I’m not really Movie Review Guy.
If you frequent this space at all, you know I’m much more likely to comment on music and books than I am on film.
Yet last Friday Julie and I went to see the early 70s period piece Battle Of The Sexes. (We asked for and received the Over 55 discount AND WE WEREN’T CARDED! Yes, I’m bitter.)
Starring Emma Stone and Steve Carell, it tells the stories behind the story of the iconic gender crossing match between Billie Jean King and Bobby Riggs in Houston in 1973.
Here are my five top reflections from the film …
1.In terms of tennis detail, the movie is remarkably faithful to history. It’s all there with uncanny accuracy in the on-court recreations: King’s gorgeous backhand and her slappy forehand; Riggs’ classic Eastern strokes with minimum spin but maximum control, and even Margaret Court’s penetrating slice backhand and imposing net game. The only thing not true-to-form was Stone’s version of King’s serve … Stone landed on her left foot, unlike King’s signature scissor kick. I’m sort of partial to the scissor kick jump on 70s serves.
One other slight inaccuracy: Ted Tingling’s character, played by Alan Cumming, has hair. Anyone who knows anything about anything can tell you that Tingling’s baldness was a central part of his Ted-ness.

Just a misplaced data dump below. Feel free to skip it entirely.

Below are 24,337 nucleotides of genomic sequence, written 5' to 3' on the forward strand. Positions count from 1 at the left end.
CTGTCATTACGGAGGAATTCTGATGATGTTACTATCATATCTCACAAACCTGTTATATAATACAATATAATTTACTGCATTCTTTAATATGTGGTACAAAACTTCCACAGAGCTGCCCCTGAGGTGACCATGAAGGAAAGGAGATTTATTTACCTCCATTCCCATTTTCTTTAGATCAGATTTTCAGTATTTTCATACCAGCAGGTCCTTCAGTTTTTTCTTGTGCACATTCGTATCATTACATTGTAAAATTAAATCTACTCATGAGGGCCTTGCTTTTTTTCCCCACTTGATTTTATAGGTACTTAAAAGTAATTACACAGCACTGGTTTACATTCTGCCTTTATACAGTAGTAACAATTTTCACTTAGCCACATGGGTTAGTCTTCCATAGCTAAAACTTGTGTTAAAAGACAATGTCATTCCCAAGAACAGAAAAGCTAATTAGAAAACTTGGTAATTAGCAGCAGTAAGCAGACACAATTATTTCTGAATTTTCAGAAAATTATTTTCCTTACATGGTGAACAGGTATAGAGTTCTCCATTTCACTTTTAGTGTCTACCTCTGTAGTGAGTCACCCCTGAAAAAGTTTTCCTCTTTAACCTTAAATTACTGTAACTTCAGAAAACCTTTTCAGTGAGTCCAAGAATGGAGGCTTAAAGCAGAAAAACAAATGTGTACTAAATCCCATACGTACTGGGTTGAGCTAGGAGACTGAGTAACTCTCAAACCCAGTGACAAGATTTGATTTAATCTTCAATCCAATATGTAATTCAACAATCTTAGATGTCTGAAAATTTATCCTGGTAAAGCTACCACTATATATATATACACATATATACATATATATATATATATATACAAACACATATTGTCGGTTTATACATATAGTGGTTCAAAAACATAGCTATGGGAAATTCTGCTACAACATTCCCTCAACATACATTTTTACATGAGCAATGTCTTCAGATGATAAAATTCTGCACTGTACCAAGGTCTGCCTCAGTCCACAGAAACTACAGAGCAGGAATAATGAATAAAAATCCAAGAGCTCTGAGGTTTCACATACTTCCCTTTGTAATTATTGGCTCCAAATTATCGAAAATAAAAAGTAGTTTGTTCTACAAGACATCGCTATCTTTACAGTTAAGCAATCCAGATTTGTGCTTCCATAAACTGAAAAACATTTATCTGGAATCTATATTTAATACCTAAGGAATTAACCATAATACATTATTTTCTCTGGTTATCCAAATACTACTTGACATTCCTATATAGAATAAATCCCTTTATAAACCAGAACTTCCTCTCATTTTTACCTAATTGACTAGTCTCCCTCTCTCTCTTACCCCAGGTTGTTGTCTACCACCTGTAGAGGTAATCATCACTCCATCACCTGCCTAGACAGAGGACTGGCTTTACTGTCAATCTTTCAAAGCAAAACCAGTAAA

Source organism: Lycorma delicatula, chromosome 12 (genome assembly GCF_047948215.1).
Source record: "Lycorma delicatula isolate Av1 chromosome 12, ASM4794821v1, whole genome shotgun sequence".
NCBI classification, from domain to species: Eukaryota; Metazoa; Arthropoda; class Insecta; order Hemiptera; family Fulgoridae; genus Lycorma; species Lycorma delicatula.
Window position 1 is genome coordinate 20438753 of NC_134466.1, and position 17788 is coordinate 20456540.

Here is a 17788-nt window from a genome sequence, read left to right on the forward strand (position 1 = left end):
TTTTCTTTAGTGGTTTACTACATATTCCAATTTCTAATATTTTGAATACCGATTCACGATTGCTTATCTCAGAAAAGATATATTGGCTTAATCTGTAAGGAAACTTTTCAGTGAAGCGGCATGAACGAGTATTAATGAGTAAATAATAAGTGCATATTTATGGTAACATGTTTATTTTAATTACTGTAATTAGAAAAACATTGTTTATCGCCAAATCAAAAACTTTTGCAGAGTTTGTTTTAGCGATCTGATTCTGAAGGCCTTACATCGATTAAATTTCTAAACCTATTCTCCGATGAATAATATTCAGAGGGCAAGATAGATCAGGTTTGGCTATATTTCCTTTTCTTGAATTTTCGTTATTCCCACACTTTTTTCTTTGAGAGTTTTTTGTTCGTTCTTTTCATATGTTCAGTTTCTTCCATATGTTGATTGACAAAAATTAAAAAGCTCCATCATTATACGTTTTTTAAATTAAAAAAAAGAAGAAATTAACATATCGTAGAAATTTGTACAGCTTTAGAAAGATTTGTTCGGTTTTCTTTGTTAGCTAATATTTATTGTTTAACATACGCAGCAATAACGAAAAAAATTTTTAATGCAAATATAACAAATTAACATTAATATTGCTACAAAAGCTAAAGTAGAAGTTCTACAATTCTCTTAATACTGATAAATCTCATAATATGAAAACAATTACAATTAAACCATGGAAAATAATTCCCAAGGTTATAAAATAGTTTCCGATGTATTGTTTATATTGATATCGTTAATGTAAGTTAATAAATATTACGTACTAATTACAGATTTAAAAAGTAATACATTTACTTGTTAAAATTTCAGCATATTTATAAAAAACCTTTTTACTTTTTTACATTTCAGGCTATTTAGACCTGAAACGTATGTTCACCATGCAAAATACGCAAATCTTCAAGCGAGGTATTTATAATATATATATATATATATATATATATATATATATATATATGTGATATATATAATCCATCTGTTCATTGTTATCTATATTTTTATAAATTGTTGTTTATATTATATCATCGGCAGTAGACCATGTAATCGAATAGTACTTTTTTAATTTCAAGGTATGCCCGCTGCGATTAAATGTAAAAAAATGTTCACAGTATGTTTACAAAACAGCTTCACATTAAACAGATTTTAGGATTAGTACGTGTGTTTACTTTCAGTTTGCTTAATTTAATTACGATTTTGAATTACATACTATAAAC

2. The villains are easy to spot. There are two figures the movie begs you not to like: Jack Kramer and Margaret Court. Kramer comes across as a misogynist and Court as something even worse, religious.
3. If you followed tennis in the early 70s, the movie is full of glorious shout outs of random women pros. Peaches Barkowitz, Julie Heldman, Kristy Pigeon, and Val Ziegenfuss all get their names in lights. For 98% of you, those names result in a collective huh? For the other 2%, you’re welcome for the Memory Lane trip.
4. The movie is actually more about the battle for King’s sexuality than the Battle Of The Sexes. In terms of on-screen time, the film centered more on the burgeoning affair between King and hairdresser Marilyn Barnett — and its discovery of and acceptance by King’s husband Larry — than the match with Riggs. That affair was made public by Barnett’s “galimony” suit in 1981.
5. The movie is likely not long for the world. On Friday, Julie and I were two out of six people in the theater. On a Friday night.